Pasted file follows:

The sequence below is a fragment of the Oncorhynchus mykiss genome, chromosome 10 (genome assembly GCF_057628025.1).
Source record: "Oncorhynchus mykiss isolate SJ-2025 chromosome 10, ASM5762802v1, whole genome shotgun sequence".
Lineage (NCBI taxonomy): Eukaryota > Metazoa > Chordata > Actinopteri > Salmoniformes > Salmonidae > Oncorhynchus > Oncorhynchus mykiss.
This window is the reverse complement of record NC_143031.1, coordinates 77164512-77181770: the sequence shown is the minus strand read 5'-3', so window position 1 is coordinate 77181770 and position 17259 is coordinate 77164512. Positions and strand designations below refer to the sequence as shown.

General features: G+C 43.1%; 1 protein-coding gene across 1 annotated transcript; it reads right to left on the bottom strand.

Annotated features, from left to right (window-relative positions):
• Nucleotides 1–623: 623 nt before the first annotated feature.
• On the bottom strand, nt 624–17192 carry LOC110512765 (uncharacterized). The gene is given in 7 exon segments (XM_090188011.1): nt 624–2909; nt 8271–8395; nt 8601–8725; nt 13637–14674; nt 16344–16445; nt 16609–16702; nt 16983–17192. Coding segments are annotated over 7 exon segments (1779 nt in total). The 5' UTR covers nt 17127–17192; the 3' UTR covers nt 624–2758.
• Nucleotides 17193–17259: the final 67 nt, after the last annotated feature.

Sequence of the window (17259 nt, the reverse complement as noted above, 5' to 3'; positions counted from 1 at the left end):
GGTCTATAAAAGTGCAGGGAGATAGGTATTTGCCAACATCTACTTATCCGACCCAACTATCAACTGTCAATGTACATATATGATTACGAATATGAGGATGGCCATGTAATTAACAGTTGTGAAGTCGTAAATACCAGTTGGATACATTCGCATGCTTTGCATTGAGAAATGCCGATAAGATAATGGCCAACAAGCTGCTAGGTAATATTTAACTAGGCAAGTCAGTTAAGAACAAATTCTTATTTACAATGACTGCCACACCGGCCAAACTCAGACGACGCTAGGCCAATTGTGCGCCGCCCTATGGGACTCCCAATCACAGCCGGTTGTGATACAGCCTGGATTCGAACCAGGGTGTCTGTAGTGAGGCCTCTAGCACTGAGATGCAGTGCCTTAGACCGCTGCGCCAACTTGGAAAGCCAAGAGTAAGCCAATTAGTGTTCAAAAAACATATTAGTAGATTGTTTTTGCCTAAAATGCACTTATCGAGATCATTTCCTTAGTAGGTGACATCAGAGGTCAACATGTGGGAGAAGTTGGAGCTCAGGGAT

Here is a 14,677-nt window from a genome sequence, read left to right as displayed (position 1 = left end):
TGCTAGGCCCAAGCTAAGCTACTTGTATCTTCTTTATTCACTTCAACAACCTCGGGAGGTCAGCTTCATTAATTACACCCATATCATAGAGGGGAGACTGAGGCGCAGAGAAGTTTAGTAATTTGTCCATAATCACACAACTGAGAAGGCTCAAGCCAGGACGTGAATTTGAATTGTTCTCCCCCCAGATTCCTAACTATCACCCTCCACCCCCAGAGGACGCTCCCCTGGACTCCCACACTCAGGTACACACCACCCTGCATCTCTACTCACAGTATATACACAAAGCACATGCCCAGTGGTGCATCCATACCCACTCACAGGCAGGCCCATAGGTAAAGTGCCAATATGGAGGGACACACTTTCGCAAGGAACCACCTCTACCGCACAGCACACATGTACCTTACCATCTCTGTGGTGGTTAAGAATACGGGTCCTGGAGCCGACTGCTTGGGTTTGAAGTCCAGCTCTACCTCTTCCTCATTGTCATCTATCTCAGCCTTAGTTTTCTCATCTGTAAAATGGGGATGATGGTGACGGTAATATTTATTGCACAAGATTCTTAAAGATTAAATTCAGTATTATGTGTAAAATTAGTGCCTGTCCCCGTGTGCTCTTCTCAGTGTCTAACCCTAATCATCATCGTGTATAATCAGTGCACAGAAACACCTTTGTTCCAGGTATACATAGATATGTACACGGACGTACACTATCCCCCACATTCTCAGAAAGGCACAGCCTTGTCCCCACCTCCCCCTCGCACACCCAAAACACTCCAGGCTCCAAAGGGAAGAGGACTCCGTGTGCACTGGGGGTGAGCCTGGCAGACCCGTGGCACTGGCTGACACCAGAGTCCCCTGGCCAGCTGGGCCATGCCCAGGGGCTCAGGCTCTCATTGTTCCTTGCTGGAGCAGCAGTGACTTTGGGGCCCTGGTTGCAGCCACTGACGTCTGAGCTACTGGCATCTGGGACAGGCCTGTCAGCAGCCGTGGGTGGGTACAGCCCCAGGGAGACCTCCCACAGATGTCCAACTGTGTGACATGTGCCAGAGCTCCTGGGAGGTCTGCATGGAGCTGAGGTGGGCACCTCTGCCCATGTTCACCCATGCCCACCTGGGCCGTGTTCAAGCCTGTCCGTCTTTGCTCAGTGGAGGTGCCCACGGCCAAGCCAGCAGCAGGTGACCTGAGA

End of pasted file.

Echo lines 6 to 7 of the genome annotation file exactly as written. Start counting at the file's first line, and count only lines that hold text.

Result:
Annotated features, from left to right (window-relative positions):
• Nucleotides 1–623: 623 nt before the first annotated feature.